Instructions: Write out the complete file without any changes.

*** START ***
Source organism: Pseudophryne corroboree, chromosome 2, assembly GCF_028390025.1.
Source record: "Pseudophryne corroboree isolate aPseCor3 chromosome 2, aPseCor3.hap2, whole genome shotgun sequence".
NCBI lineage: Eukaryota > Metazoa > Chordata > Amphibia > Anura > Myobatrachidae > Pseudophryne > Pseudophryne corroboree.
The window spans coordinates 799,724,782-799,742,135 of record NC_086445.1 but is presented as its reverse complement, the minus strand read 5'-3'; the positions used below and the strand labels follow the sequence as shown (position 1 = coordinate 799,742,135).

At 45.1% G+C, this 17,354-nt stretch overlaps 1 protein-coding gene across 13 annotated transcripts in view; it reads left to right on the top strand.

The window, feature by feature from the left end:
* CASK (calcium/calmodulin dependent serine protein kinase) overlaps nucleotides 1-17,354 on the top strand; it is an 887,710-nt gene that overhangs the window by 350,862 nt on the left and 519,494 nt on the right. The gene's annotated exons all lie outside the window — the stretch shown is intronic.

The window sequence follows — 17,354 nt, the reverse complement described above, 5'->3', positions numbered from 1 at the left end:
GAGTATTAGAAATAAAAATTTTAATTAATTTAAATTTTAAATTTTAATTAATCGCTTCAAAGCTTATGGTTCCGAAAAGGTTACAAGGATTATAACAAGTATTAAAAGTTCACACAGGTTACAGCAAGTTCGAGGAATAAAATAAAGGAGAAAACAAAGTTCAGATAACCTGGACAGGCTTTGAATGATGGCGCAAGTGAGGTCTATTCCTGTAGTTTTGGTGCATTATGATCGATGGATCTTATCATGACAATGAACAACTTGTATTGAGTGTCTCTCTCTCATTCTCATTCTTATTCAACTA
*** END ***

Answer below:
Source organism: Pseudophryne corroboree, chromosome 2, assembly GCF_028390025.1.
Source record: "Pseudophryne corroboree isolate aPseCor3 chromosome 2, aPseCor3.hap2, whole genome shotgun sequence".
NCBI lineage: Eukaryota > Metazoa > Chordata > Amphibia > Anura > Myobatrachidae > Pseudophryne > Pseudophryne corroboree.
The window spans coordinates 799,724,782-799,742,135 of record NC_086445.1 but is presented as its reverse complement, the minus strand read 5'-3'; the positions used below and the strand labels follow the sequence as shown (position 1 = coordinate 799,742,135).

At 45.1% G+C, this 17,354-nt stretch overlaps 1 protein-coding gene across 13 annotated transcripts in view; it reads left to right on the top strand.

The window, feature by feature from the left end:
* CASK (calcium/calmodulin dependent serine protein kinase) overlaps nucleotides 1-17,354 on the top strand; it is an 887,710-nt gene that overhangs the window by 350,862 nt on the left and 519,494 nt on the right. The gene's annotated exons all lie outside the window — the stretch shown is intronic.

The window sequence follows — 17,354 nt, the reverse complement described above, 5'->3', positions numbered from 1 at the left end:
GAGTATTAGAAATAAAAATTTTAATTAATTTAAATTTTAAATTTTAATTAATCGCTTCAAAGCTTATGGTTCCGAAAAGGTTACAAGGATTATAACAAGTATTAAAAGTTCACACAGGTTACAGCAAGTTCGAGGAATAAAATAAAGGAGAAAACAAAGTTCAGATAACCTGGACAGGCTTTGAATGATGGCGCAAGTGAGGTCTATTCCTGTAGTTTTGGTGCATTATGATCGATGGATCTTATCATGACAATGAACAACTTGTATTGAGTGTCTCTCTCTCATTCTCATTCTTATTCAACTA